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Complaints Handling Rules
Revisions to Complaints Handling - Final Rules Published
23 July 2015
Today, the FCA issued a Policy Statement revising their rules on Complaints Handling to ensure firms take complaints seriously and provide consumers with transparency.
These new rules will affect firms across all sectors of the financial services, as all FCA-regulated firms must have a complaints-handling process in place and adhere to the FCA’s rules and guidance on how to respond both promptly and fairly.
The new rules will now mean that firms in the financial services sector will be able to resolve complaints less formally for a longer period, rather than try and meet the current one day target. As such, firms will now have up to three days to address a complaint to a customer’s satisfaction which will hopefully help more firms resolve complaints the first time round.
The longer time period will also enable easier and better resolutions for a bigger volume of complaints, thus benefiting both the consumer and the firms. As such the regulator expects this change to result in fewer consumers having to progress their complaints further.
If firms are able to resolve a customer complaint within the three day window, then they will then be required to send the customer a “summary resolution communication” - a simpler, template message invariably in writing. However, whilst the complaint will have already been resolved, the firm must still inform of the complainants right to take their complaint to the Financial Ombudsman Service.
The regulator has also changed how complaints are categorised. Whilst 'misleading advice/guidance', 'arranging', or 'inappropriate sales technique' used to be the distinguishing complaints categories, the regulator now says complaints will be categorised as either 'unsuitable advice' or 'unclear guidance/ arrangement'.
In addition, whilst firms weren’t previously required to report upon complaints handled informally under the one day rule, it will now be mandatory for all complaints to be reported to the regulator every six months.
The FCA’s Director of Strategy and Competition at the FCA, Christopher Woolard, said:
“Our rules will help deliver the quicker, easier and fairer resolution to complaints that consumers want. Getting this right is also vital for firms. A properly resolved complaint can keep a customer happy, and protect the firm’s reputation. But, more than that, effective complaints handling systems can act as an early warning system for firms.”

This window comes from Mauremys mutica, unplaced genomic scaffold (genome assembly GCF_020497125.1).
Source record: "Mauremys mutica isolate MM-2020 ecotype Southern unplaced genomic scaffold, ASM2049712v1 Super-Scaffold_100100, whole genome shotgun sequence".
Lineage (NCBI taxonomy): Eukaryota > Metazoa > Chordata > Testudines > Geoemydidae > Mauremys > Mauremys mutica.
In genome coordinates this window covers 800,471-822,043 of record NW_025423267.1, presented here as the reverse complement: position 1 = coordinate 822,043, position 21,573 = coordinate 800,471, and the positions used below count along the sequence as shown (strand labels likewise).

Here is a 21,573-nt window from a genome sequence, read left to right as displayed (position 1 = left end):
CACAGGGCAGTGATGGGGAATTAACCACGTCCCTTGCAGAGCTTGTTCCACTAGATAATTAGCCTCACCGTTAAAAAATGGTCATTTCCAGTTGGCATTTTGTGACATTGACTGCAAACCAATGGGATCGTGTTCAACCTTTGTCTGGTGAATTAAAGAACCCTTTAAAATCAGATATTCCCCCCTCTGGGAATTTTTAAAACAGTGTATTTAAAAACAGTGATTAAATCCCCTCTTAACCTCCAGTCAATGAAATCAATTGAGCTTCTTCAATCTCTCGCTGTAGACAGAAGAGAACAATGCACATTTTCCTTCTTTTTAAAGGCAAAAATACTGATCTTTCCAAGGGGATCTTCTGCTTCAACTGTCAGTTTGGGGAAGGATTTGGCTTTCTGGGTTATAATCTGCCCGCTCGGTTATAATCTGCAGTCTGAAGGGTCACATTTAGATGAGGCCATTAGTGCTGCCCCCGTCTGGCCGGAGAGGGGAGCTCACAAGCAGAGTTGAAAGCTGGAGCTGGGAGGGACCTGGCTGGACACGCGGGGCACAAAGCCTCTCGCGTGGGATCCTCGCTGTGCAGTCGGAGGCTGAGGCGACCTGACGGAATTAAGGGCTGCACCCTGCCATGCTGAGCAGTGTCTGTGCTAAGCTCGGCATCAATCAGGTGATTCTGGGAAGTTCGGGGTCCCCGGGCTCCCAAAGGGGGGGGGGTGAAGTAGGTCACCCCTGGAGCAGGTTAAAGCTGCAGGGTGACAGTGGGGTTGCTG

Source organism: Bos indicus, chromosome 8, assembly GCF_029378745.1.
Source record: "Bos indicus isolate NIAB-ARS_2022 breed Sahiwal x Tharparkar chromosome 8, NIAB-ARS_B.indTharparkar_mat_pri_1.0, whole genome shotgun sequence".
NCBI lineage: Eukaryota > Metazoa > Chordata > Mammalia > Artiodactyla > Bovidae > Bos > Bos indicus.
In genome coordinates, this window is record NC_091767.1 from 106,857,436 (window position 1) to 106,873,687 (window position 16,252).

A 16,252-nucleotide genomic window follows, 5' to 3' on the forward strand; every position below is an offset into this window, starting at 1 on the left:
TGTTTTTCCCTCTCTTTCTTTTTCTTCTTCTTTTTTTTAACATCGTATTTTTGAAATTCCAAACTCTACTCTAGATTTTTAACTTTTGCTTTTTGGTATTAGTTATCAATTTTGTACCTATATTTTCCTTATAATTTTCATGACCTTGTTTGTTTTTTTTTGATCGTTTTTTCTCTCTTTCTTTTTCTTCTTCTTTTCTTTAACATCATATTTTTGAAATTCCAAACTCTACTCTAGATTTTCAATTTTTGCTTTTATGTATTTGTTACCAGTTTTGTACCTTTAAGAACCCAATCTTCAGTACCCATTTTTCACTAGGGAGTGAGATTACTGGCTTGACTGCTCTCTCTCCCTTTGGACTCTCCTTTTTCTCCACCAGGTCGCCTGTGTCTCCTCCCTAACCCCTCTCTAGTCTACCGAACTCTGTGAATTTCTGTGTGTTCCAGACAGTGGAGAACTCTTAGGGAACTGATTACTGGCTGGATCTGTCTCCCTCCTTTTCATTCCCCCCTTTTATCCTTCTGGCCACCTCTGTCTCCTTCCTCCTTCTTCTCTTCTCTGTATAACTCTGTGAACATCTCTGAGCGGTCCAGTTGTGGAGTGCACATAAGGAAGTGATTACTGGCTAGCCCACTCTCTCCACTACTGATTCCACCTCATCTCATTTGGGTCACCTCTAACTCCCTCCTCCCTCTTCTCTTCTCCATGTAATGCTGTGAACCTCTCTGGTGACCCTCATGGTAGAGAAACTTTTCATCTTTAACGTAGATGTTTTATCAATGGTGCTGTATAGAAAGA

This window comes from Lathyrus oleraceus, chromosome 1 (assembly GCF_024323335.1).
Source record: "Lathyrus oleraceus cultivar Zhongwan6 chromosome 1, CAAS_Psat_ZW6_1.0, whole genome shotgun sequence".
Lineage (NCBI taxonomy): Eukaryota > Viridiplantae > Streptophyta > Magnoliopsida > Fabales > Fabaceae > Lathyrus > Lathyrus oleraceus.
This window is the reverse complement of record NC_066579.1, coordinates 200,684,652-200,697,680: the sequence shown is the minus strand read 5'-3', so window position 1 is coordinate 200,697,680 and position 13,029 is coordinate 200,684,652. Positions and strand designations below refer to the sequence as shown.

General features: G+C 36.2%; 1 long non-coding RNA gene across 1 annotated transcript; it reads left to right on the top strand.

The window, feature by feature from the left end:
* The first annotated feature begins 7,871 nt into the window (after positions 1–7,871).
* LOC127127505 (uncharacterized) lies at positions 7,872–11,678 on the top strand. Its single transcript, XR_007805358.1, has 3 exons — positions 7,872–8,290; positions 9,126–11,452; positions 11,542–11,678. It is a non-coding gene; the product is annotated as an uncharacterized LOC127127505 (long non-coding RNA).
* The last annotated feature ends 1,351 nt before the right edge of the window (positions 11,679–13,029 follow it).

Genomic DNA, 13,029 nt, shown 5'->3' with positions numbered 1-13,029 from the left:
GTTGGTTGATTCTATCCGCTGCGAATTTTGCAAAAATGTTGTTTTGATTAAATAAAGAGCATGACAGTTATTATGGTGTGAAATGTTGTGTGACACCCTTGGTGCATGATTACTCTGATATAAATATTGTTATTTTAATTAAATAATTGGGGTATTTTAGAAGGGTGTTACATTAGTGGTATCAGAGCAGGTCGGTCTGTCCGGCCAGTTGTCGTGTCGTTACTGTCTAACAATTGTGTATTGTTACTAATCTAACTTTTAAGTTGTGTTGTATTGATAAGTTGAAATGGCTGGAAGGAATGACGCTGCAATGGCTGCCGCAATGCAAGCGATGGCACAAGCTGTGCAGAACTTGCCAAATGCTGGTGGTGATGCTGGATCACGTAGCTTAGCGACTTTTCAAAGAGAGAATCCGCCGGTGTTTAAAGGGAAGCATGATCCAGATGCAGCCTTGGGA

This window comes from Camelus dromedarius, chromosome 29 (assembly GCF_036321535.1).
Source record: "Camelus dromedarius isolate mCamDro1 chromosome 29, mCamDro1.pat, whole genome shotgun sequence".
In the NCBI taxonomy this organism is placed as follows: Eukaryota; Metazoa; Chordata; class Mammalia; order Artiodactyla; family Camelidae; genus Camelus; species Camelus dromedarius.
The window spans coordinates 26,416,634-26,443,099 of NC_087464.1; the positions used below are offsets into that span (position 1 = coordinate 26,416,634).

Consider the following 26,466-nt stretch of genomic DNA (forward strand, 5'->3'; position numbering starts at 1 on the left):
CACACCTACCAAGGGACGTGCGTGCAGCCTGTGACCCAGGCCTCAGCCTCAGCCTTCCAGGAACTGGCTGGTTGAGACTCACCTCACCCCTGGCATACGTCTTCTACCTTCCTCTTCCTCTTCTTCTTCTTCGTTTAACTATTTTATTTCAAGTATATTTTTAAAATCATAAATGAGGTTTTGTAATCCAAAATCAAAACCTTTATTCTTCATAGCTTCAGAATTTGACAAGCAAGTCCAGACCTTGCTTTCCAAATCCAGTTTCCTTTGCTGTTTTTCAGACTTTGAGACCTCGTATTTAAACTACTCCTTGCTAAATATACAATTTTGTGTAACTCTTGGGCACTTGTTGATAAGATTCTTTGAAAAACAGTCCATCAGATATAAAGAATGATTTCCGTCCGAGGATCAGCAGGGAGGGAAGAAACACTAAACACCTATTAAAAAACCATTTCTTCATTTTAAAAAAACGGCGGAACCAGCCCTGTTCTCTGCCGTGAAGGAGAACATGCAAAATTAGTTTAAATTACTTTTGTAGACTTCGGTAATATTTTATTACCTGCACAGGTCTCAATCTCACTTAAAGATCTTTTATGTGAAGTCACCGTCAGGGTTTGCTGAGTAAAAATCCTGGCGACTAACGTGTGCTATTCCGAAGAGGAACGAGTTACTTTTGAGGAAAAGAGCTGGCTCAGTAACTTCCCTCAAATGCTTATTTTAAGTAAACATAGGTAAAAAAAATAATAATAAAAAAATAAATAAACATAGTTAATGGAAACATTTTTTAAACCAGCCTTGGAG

The data on complaints reported by firms to the FCA will then be made public by the regulator (every six months starting from September 2016) in order to allow better comparison of firms by consumers and will have additional context to make the data clearer and more informative.
Every six months effective from 30th June 2016, firms will need to submit a complaints return to the FCA for their products and services across the revised list of complaint categories. (First submission is expected to be in early February 2017).
Firms will no doubt want to avoid inflating any complaint data that will be published against the firm’s name, therefore Staff will need to be well trained and reporting systems updated to ensure that the correct data is being captured as well as the correct category of complaint.
Whilst the regulator appreciates that there may be additional administrative requirements and costs in order to comply with the new rules (as discussed above such as changing IT and reporting systems and training staff etc), the regulator believes that on the whole these costs should reflect changes which are necessary to meet the requirements of the existing rules.
Few or No Complaints to report:
For those firms that have less than 500 complaints to report then there will be a shortened complaints form that can be completed. In addition, should a firm have no complaints to report, as the FCA anticipates will be applicable to a significant number of smaller firms, then a Complaints Handling ‘Nil Return’ will be required to be submitted.
The new rules will also set to limit the cost of calls for consumers, thus banning the use of premium rate lines by firms for when customers call for assistance or to complain. Firms will be required to set a maximum ‘basic rate’ for call costs for all post-contractual calls including all complaints calls.
Capping the cost of calls is sure to be good news for consumers, and will mean than some firms will now have to make preparations to avoid certain prescribed numbers and rate structures that could be seen as excessive or unfair to customers before the rules take effect in October later this year.
Whilst some slight revisions to the Complaints Sourcebook (DISP) come into effect from the date of publish this month (23 July 2015) and additionally on 1st October 2015, the main changes that firms will need to prepare for will take effect on:
“Consumers and firms should benefit from better complaint handling, as a result of new rules published today by the Financial Conduct Authority (FCA). In addition, financial services firms will be unable to charge their customers premium rates when they make telephone calls to ask for assistance or to complain.”
Financial Conduct Authority
If you would like assistance in reviewing your complaints handling processes or would like additional support, please get in touch with us.
Read the FCA’s full Policy Statement here PS15/19: Improving complaints handling, feedback on CP14/30 and final rules and take a look at the new Complaints Return Form - effective 30 June 2016.